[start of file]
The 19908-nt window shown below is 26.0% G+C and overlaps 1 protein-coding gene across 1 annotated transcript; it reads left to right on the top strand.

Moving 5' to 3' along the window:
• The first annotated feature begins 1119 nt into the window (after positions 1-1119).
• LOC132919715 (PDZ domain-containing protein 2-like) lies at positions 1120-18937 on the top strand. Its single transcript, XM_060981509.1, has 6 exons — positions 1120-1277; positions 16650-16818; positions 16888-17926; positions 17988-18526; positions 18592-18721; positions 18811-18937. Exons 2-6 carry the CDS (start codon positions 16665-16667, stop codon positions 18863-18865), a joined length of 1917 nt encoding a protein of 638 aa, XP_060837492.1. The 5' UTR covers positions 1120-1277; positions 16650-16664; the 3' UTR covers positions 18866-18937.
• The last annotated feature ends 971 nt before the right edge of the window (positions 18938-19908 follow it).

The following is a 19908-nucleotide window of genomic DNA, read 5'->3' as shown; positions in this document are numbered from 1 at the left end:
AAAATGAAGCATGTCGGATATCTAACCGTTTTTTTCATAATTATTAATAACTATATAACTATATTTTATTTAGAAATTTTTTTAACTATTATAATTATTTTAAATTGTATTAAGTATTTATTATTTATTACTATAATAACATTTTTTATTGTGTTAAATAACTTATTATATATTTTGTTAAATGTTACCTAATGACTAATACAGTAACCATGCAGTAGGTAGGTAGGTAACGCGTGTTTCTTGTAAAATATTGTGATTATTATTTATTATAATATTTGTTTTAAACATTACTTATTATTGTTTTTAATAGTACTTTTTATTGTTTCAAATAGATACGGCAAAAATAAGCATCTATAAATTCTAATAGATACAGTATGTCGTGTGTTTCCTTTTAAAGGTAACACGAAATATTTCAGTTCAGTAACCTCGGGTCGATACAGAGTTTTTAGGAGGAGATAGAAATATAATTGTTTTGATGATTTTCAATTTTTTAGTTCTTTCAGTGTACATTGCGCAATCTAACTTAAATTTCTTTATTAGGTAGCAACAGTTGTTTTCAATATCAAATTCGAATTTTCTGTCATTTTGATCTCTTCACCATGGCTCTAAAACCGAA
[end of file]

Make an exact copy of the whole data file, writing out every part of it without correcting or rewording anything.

The 19908-nt window shown below is 26.0% G+C and overlaps 1 protein-coding gene across 1 annotated transcript; it reads left to right on the top strand.

Moving 5' to 3' along the window:
• The first annotated feature begins 1119 nt into the window (after positions 1-1119).
• LOC132919715 (PDZ domain-containing protein 2-like) lies at positions 1120-18937 on the top strand. Its single transcript, XM_060981509.1, has 6 exons — positions 1120-1277; positions 16650-16818; positions 16888-17926; positions 17988-18526; positions 18592-18721; positions 18811-18937. Exons 2-6 carry the CDS (start codon positions 16665-16667, stop codon positions 18863-18865), a joined length of 1917 nt encoding a protein of 638 aa, XP_060837492.1. The 5' UTR covers positions 1120-1277; positions 16650-16664; the 3' UTR covers positions 18866-18937.
• The last annotated feature ends 971 nt before the right edge of the window (positions 18938-19908 follow it).

The following is a 19908-nucleotide window of genomic DNA, read 5'->3' as shown; positions in this document are numbered from 1 at the left end:
AAAATGAAGCATGTCGGATATCTAACCGTTTTTTTCATAATTATTAATAACTATATAACTATATTTTATTTAGAAATTTTTTTAACTATTATAATTATTTTAAATTGTATTAAGTATTTATTATTTATTACTATAATAACATTTTTTATTGTGTTAAATAACTTATTATATATTTTGTTAAATGTTACCTAATGACTAATACAGTAACCATGCAGTAGGTAGGTAGGTAACGCGTGTTTCTTGTAAAATATTGTGATTATTATTTATTATAATATTTGTTTTAAACATTACTTATTATTGTTTTTAATAGTACTTTTTATTGTTTCAAATAGATACGGCAAAAATAAGCATCTATAAATTCTAATAGATACAGTATGTCGTGTGTTTCCTTTTAAAGGTAACACGAAATATTTCAGTTCAGTAACCTCGGGTCGATACAGAGTTTTTAGGAGGAGATAGAAATATAATTGTTTTGATGATTTTCAATTTTTTAGTTCTTTCAGTGTACATTGCGCAATCTAACTTAAATTTCTTTATTAGGTAGCAACAGTTGTTTTCAATATCAAATTCGAATTTTCTGTCATTTTGATCTCTTCACCATGGCTCTAAAACCGAA